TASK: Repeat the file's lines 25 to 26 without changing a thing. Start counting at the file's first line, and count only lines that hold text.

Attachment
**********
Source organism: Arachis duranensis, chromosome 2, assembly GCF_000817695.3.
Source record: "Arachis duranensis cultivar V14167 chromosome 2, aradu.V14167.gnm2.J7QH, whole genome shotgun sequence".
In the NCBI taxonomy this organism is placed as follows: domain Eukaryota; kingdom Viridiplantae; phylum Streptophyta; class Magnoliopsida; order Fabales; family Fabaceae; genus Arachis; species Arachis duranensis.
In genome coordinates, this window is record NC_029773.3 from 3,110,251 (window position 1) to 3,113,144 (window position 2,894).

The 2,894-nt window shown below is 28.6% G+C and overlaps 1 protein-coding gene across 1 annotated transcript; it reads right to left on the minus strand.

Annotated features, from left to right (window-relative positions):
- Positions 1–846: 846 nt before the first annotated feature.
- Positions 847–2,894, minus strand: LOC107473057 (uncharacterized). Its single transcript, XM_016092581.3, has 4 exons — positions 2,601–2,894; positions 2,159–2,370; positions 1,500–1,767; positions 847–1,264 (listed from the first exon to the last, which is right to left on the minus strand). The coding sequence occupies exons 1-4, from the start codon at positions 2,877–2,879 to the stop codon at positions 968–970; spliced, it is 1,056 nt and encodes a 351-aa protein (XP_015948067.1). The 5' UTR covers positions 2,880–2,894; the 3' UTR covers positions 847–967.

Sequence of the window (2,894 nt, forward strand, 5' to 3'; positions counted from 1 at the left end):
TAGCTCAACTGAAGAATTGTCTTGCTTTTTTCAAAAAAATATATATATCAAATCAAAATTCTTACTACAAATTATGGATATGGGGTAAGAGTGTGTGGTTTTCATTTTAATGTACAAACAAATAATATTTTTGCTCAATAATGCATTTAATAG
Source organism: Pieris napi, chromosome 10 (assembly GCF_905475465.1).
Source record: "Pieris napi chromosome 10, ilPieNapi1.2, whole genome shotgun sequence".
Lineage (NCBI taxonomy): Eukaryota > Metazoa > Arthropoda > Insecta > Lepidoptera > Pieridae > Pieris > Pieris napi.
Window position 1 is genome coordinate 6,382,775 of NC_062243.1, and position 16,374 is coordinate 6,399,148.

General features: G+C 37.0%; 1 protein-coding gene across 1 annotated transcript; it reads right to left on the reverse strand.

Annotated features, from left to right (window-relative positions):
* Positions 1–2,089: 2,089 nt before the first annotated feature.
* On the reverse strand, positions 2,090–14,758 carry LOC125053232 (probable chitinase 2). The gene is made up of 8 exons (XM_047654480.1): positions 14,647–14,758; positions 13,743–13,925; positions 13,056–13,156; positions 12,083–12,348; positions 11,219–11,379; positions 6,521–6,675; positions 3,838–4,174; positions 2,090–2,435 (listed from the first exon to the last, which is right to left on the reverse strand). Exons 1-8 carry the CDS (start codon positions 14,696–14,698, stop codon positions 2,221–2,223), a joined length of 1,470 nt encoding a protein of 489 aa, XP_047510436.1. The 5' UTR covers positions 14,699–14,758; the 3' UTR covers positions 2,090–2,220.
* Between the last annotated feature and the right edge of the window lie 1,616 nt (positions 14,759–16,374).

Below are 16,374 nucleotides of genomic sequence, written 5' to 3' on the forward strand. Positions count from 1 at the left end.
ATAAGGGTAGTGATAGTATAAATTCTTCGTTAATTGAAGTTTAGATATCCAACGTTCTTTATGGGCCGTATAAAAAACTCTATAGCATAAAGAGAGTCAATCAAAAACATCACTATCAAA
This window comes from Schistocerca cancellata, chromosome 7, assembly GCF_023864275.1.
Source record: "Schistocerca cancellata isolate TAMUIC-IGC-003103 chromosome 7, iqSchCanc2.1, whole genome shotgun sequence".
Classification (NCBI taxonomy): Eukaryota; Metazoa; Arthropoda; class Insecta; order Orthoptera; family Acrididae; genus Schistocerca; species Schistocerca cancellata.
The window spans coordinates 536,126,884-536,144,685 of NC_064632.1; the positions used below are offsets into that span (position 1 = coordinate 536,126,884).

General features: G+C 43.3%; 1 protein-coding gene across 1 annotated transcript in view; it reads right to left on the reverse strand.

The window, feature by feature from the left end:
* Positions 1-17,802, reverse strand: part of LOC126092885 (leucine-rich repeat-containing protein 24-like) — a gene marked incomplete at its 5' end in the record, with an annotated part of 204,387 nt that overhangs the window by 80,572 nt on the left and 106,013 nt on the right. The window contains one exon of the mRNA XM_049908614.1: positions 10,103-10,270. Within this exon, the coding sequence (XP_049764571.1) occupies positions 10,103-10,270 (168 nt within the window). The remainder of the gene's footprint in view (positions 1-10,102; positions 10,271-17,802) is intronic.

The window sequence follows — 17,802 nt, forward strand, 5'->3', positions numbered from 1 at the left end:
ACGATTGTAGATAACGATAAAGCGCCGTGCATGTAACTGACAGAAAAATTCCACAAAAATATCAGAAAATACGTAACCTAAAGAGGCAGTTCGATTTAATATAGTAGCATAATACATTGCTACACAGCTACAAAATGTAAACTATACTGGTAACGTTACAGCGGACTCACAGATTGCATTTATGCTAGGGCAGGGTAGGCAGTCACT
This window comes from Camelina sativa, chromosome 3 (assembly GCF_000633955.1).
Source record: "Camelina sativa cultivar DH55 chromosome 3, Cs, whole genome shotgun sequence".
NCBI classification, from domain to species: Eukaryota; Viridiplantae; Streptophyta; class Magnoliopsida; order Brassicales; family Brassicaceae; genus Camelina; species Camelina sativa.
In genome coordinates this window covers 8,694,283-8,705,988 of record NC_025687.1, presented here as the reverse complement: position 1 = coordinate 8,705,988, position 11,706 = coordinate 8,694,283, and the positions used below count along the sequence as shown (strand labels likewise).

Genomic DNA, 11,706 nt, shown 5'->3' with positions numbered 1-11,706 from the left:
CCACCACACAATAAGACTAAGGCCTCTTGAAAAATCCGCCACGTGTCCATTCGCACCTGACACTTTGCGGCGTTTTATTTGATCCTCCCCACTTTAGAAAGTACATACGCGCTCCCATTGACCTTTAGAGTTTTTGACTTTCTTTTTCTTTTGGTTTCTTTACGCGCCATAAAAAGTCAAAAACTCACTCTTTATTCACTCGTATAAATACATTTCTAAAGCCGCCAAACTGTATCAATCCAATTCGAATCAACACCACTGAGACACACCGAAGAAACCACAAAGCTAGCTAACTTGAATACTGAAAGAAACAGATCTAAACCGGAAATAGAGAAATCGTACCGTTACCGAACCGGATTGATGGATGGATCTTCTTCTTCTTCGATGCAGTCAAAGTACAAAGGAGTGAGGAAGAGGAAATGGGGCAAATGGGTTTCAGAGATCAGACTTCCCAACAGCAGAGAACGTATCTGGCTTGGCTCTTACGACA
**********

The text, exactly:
The window spans coordinates 536,126,884-536,144,685 of NC_064632.1; the positions used below are offsets into that span (position 1 = coordinate 536,126,884).

General features: G+C 43.3%; 1 protein-coding gene across 1 annotated transcript in view; it reads right to left on the reverse strand.